Is privacy what you can’t see, or where you don’t look? Kamil Macniak/Shutterstock.com
Citizens and policymakers around the world are grappling with how to limit companies’ use of data about individuals – and how private various types of information should be. But anthropologists like me know that cultures vary widely in their views of what is private and who is responsible for protecting privacy. Just like online privacy, real-world privacy can vary from person to person and situation to situation.
Most concepts of privacy start with the physical body. Social scientists have found that every person has an intimate zone very near their body, a wider personal zone and, beyond that, a social zone and then a public zone.
The size of those zones and the solidity of the boundaries between them vary across cultures: Mexicans, for instance, have smaller intimate zones than Anglo-Americans, so when one person from each background is speaking, the Mexican will move closer, seeking to get the Anglo into his personal zone. The Anglo will perceive that as an invasion of intimate space and back away. The Mexican may perceive the retreat as being standoffish, and may seek to reengage by moving closer again. People can easily feel threatened in a crowded public space, where strangers are in their intimate zones.
Many cultures also define privacy in terms of zones of the body and the kinds of people who are allowed to make physical contact. For example, in many cultures, men who are friends hold hands and touch each other’s face and torso. In other cultures, though, that sort of contact is limited to romantic partners.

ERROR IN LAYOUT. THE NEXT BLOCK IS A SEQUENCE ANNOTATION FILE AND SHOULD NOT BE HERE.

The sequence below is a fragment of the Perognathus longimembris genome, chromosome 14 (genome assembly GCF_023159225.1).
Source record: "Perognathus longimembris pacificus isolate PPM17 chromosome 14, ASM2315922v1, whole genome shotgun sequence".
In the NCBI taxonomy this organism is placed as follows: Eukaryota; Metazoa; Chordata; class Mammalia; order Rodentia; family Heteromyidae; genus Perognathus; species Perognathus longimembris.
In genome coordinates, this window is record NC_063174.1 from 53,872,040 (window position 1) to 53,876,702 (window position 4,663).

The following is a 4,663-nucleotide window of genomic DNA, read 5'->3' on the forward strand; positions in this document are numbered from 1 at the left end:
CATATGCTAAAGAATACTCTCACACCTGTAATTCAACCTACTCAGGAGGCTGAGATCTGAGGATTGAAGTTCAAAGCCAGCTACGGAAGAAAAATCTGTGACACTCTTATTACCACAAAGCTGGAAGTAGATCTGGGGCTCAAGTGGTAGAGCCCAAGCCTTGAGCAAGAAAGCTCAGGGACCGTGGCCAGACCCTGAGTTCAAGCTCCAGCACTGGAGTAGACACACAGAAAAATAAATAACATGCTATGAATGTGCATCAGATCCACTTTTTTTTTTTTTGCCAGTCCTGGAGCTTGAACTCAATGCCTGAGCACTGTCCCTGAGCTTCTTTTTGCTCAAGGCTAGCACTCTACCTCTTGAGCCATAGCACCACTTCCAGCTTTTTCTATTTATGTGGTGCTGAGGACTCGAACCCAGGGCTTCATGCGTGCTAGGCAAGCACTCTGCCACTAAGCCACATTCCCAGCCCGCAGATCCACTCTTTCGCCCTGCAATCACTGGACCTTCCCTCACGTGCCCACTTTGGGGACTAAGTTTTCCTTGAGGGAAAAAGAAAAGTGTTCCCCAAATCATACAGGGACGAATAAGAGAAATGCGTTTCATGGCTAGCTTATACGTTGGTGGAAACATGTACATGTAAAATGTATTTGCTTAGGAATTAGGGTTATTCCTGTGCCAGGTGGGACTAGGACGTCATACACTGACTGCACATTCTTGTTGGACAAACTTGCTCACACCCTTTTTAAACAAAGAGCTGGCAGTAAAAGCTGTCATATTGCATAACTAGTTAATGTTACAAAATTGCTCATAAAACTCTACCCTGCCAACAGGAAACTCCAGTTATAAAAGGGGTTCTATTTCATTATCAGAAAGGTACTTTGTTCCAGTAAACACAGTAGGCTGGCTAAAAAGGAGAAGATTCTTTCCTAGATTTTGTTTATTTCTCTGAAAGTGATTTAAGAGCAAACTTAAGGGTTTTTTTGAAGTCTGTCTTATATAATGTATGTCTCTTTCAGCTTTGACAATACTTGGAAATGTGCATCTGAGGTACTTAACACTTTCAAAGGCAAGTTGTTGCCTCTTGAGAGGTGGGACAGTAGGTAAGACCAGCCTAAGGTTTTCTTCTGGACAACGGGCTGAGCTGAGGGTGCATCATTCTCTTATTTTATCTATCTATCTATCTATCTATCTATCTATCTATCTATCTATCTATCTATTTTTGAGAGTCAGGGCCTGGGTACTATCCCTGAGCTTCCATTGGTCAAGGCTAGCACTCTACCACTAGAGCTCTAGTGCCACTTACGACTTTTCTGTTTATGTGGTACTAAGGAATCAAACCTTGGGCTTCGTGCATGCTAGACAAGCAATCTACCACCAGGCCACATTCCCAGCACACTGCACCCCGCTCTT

Bodily substances like saliva, urine, fingernails and hair are usually intensely private or secret. In many cultures, people believe that a person can use them to curse or even kill a person. Letting someone touch these substances means that you trust them intimately, which explains why in some parts of Africa, people spit in the palm of their hand before shaking hands. This was common in the U.S. in the past, as well.
In 1979 and 1980 I lived in a Kekchi Maya village in southern Belize, where I learned a very different definition of privacy. Older women went topless, but nobody stared at their breasts. Large families lived together in a single room – which meant they got dressed and had sex alongside family members. Modesty was preserved because nobody looked.
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Their houses were made of hand-hewn boards and sticks full of gaps and openings, so anyone could look inside if they got close, but they didn’t. Proper manners were to stand about 20 feet from the door and call out to ask if anyone was home. You could approach only if you were invited to. As an outsider, I was exempt from this protection, so I woke up every morning with a gaggle of schoolchildren peering through my walls hoping to see how the white man lived.
I noticed something similar when living in Amsterdam in 1985. I was shocked that most buildings had no blinds or coverings on their ground-floor windows: Passersby could look right into someone’s living room or dining room.